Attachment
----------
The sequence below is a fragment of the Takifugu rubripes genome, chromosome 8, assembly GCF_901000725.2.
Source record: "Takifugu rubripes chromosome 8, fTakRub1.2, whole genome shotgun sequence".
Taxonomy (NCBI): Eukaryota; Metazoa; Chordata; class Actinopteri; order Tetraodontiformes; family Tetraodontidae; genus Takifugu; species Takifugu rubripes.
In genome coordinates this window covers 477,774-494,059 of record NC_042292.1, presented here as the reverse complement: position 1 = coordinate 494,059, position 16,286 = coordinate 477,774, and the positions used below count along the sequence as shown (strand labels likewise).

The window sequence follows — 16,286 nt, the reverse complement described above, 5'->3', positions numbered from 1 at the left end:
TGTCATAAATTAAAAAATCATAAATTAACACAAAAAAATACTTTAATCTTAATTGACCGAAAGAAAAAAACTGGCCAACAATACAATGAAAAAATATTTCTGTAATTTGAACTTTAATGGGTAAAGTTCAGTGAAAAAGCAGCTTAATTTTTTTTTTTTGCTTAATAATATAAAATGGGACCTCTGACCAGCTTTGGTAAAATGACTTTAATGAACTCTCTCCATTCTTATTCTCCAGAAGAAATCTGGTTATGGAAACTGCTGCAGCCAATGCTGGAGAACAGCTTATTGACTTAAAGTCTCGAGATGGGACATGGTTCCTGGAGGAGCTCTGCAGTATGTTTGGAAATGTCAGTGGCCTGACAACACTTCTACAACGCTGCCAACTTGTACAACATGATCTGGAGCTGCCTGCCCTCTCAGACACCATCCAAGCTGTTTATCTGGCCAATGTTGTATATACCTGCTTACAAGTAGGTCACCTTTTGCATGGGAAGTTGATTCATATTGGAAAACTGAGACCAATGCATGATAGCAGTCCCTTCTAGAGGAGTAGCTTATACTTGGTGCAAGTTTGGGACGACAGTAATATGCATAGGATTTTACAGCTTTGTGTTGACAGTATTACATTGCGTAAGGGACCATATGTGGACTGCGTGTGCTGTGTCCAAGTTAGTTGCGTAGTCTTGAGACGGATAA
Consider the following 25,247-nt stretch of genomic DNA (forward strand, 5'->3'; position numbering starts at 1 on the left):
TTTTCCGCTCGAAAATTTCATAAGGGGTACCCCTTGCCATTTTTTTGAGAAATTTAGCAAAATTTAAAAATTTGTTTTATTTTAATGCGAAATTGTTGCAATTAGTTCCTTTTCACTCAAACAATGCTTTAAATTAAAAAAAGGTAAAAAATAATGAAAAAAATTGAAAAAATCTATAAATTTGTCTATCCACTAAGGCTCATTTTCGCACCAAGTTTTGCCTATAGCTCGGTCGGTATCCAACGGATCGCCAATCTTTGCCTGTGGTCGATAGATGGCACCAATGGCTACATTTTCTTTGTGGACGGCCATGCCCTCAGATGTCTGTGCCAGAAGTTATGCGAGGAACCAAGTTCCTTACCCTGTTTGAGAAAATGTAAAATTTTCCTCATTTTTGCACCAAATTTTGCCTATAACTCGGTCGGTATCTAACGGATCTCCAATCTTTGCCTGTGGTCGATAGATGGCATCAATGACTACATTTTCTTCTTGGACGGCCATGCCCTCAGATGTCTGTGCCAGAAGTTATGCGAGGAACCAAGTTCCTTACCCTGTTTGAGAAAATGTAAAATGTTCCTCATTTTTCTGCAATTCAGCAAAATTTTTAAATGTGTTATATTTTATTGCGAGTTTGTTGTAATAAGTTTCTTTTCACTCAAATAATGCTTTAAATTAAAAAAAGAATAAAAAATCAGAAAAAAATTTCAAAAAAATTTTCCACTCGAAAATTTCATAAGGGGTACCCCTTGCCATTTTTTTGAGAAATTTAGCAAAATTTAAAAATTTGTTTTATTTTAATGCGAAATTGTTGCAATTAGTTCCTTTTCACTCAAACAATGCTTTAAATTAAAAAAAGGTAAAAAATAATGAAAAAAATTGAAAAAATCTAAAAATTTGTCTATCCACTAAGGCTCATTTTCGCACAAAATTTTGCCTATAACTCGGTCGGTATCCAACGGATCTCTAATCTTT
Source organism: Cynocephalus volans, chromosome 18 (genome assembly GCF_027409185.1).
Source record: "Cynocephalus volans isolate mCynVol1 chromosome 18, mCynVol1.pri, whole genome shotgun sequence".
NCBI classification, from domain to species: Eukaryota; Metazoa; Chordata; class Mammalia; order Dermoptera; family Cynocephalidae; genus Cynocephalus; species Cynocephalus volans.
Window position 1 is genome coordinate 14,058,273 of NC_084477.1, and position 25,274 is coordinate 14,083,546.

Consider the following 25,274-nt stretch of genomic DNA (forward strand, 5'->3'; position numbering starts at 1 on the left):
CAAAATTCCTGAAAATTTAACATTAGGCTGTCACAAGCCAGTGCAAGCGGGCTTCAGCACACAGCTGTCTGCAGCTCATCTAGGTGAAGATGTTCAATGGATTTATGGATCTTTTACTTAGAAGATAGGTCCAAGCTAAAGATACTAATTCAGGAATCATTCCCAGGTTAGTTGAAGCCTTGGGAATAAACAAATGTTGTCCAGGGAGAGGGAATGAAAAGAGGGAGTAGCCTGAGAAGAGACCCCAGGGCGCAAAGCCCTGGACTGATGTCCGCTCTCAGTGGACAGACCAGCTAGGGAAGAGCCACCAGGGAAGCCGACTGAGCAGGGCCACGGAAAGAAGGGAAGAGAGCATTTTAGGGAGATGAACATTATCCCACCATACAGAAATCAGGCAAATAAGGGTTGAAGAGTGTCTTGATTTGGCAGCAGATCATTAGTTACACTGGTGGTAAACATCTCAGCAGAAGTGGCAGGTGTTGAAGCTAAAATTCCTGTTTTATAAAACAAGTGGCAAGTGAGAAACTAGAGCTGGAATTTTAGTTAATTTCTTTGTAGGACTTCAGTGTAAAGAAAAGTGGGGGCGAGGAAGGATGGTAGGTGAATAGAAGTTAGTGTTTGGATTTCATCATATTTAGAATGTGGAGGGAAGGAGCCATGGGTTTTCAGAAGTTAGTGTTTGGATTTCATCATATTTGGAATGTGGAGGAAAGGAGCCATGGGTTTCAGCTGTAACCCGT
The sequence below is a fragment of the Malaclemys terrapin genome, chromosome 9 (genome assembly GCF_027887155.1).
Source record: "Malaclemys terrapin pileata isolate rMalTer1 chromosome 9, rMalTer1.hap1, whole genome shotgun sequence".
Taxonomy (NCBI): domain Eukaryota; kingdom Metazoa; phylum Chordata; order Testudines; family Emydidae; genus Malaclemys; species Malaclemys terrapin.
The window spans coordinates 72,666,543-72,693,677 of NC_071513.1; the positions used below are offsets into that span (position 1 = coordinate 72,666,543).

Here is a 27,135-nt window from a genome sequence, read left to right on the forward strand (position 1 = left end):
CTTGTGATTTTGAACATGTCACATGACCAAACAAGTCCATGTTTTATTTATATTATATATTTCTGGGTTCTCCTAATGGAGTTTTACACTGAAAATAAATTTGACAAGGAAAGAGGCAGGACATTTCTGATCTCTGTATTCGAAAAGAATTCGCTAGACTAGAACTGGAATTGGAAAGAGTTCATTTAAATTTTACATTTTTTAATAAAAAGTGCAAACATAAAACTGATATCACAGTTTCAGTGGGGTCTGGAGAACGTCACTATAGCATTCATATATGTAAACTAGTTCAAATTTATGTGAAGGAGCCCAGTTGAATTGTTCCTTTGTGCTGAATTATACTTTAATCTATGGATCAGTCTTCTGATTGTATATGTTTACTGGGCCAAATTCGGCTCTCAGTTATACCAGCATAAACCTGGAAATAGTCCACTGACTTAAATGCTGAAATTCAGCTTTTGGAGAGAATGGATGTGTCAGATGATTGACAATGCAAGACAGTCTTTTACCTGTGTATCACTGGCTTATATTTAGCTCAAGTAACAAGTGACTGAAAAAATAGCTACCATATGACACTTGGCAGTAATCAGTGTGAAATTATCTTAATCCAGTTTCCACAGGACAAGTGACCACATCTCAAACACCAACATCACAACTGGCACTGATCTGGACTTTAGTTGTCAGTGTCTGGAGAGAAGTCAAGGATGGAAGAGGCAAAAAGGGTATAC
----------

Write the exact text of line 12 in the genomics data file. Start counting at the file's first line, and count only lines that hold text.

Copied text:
Window position 1 is genome coordinate 14,058,273 of NC_084477.1, and position 25,274 is coordinate 14,083,546.